Kerr took one of the straight chairs from the kitchen-dinette and sat backwards on it, facing in toward the living room and Coster. The pistol did not gouge at him that way. "Penske, why don't you bring things in from the van," he said.

The short man glowered, but his expression suddenly cleared and he walked to the door. "I'll knock when I want you to open," he said as he left the room.

Davidson moved over beside Kerr, her fingertips brushing the point of his shoulder."You sound very confident about your ability to use that gun," the big man said with a gesture toward the oddly shaped rifle. "But I don't know that I'd care to make plans based on something . . . suppositious."

Coster's tongue clicked in amusement. "Do you want references? Somebody who saw us put away Kennedy? Or King?"

Davidson snorted a puff of smoke. "You don't look like a fool," Kerr said.

"I'm not—not any longer," the rifleman replied. He shook his head as if to clear something from his hair. He went on, "What we've done doesn't matter. You won't believe me, and it doesn't matter. But if you have some place for a demonstration, we'll—demonstrate."

Kerr nodded. "That would be best," he said neutrally.

Coster suddenly turned and lowered the rifle again toward the door."Speaking of fools," he said, "your Mr. Penske—"

There was no knock. The door slammed back."All right you—"Penske shouted before he realized that the fat muzzle of the automatic rifle was centered on his breastbone. The swarthy man held a carbine waist high, his left hand locked on the curving 30-round magazine.

Obviously furious but with no more sound than his chair made clattering on the floor, Kerr strode toward the disconcerted Penske. With his left hand the black gripped the carbine and tugged the smaller man back within the room. Then his right hand slapped Penske's head against the wall. He stepped away, holding the carbine muzzle-down."And if you'd used it, you damned fool?"the big man demanded."If you'd brought the police down on us here, what chance would our plans have had then? What chance?"

"You didn't have to hit me," Penske said, not quite meeting Kerr's eyes.

Contemptuously, the black unloaded the carbine, tossing the magazine onto a stuffed chair and ejecting the round in the chamber. It winked against the carpet. "Get the things out of the van," he said.

Kerr had rented the furnished apartment a month before, but that was as far as preparations had gone. The can-opener beside the sink was broken and Penske, grumbling, had to hack their dinners open with his heavy-bladed dagger.

"If you were a real Green Beret, you could bite the lids off," Davidson gibed. "Shut the hell up!" the short man snarled. He caught Coster eying him as the rifleman spread baked beans one-handed on a slice of bread. "I'da'made it, no goddam doubt," Penske said defensively. "Only they had us doing sprints up and down the company street with sand in our packs. Some wise-ass clerk thinks it's funny to laugh at me. I knocked his teeth out, and the bastard's goddam lucky they hadn't issued us ammo. But the goddam government don't want anybody that'll really fight, so they busted me out."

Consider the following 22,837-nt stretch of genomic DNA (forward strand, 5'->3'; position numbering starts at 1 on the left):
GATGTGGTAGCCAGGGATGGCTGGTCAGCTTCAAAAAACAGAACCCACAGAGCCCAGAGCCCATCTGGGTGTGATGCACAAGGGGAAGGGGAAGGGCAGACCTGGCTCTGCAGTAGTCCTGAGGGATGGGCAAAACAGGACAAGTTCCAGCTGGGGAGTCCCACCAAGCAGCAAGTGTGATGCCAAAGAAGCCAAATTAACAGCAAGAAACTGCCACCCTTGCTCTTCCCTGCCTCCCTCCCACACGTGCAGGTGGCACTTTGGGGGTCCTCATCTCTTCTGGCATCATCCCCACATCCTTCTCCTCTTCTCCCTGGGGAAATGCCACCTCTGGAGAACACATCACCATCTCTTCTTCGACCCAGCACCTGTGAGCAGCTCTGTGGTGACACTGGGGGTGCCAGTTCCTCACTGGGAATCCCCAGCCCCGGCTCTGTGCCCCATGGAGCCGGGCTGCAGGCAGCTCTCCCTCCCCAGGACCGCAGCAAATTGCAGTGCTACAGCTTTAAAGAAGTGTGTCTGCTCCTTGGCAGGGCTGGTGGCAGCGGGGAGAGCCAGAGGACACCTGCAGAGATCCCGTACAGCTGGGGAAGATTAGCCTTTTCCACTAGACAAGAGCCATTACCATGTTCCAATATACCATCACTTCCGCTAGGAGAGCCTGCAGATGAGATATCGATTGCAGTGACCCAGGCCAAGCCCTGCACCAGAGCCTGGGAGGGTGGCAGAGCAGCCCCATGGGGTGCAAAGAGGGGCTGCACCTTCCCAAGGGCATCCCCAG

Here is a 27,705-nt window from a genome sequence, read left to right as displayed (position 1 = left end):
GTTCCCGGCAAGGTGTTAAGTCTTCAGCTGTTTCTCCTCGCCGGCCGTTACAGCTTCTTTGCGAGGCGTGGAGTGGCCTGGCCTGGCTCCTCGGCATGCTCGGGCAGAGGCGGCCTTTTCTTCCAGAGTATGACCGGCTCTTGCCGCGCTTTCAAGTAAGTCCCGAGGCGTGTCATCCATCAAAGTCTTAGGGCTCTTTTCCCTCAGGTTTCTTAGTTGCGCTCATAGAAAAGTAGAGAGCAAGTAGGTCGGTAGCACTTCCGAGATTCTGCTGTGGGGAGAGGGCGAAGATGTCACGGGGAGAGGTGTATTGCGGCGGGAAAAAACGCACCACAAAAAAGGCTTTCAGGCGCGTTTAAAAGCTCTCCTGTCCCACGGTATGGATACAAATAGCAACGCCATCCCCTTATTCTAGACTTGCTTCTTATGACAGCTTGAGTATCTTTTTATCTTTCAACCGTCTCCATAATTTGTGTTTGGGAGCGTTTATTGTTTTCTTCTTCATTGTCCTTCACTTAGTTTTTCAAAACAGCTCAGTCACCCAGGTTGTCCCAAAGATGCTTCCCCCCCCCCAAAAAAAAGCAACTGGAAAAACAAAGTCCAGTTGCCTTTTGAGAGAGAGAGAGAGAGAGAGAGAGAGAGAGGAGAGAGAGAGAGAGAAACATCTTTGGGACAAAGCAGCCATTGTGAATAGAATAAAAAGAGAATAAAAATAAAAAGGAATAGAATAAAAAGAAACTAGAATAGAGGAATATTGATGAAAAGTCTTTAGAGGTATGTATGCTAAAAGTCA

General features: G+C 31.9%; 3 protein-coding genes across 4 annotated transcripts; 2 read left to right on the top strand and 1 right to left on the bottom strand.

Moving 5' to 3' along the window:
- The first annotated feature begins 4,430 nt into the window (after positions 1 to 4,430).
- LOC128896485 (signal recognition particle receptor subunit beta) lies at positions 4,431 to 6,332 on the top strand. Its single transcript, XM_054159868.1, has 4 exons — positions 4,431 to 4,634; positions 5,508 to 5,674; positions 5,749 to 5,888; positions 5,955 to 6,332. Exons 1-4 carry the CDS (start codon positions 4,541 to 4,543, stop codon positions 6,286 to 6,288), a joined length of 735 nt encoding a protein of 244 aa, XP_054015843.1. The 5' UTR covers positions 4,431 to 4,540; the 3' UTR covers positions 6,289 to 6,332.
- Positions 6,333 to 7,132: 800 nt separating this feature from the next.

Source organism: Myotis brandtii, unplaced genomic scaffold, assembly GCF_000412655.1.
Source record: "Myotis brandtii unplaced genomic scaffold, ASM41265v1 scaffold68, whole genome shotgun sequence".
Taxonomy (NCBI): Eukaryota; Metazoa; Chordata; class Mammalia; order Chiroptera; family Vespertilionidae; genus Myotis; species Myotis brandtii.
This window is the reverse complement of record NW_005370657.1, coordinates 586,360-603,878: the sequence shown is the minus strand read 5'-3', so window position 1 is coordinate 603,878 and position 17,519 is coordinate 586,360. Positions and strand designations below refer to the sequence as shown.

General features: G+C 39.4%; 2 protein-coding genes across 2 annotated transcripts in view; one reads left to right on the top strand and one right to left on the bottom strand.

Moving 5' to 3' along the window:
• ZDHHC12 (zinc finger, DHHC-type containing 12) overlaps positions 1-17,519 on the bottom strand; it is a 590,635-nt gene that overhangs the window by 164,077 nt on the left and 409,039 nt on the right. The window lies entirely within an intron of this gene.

"Makes a good story," Davidson said. "I think they caught him with his—"

"Dee!" Kerr said.

Penske's eyes unglazed and he slowly lowered his knife back onto the can of spaghetti. He hammered the hilt down with his palm, splashing the red sauce onto the table.

Despite their hostility, Davidson and Penske settled down to a desultory game of cribbage after dinner.

Kerr sat in the living room across from the rifleman. "I don't play games that you have to score," the big black said. "When I win, the whole world will know it. When I win, there won't be any polite Orientals pumping mercury into the sea because poisoning children is cheaper than not. There won't be any blue-shirted gestapo beating in their brothers' heads because the bankers say to. There won't be any more nuclear powerplants pouring out their deadliniess for a quarter-million years."

The rifleman smiled. He held a jelly glass he had filled with whiskey and had not diluted."There won't be any three-year-olds orphaned in La Prensa because their daddy was too slow emptying his money drawer."

"What are you here for?" Kerr demanded.

Coster's free hand played with his rifle. "Now? To kill a Japanese politician in America discussing import quotas." He swigged his drink.

Kerr leaned forward. "To show the rich that there is justice for the people?" he pressed.

"Human society's a funny thing," said the rifleman, staring at the reflection of the overhead light in his whiskey. "Very complex. But if it gets enough little thrusts, all in the same direction . . . lots of people hate lots of other people anyway. Someday enough people are going to hate enough other people that one of them is going to push the button. Then it all stops."

Kerr's lips tightened. "Bad as things are, I don't believe they've come to that pass yet. Nobody would gain by that."

"Right. Nobody would gain."

Penske and Davidson were arguing about the count. The dinette was blurry with cigarette smoke. Kerr stared for a moment at the ex-soldier, then said to Coster, "There'll be bodyguards, you know. Secret Service men."

"Bodyguards," Coster snorted. "Like Huey Long had? It was one of his guards who killed him, you know, a bullet ricocheting in the marble hallway. And when King Alexander was killed in Marseilles, the gunman ran right through a line of mounted gendarmes."

"I suppose you shot him, too?" Kerr said acidly. "Like Kennedy?"

Coster looked at the heavier man with an odd expression. "I wasn't there," he said. "That was in 1934.The man who did it used a pistol, yes, but there was an automatic rifle backing him up. If it had been needed." He finished his drink with a long swallow and said, "A push here, a push there . . . ."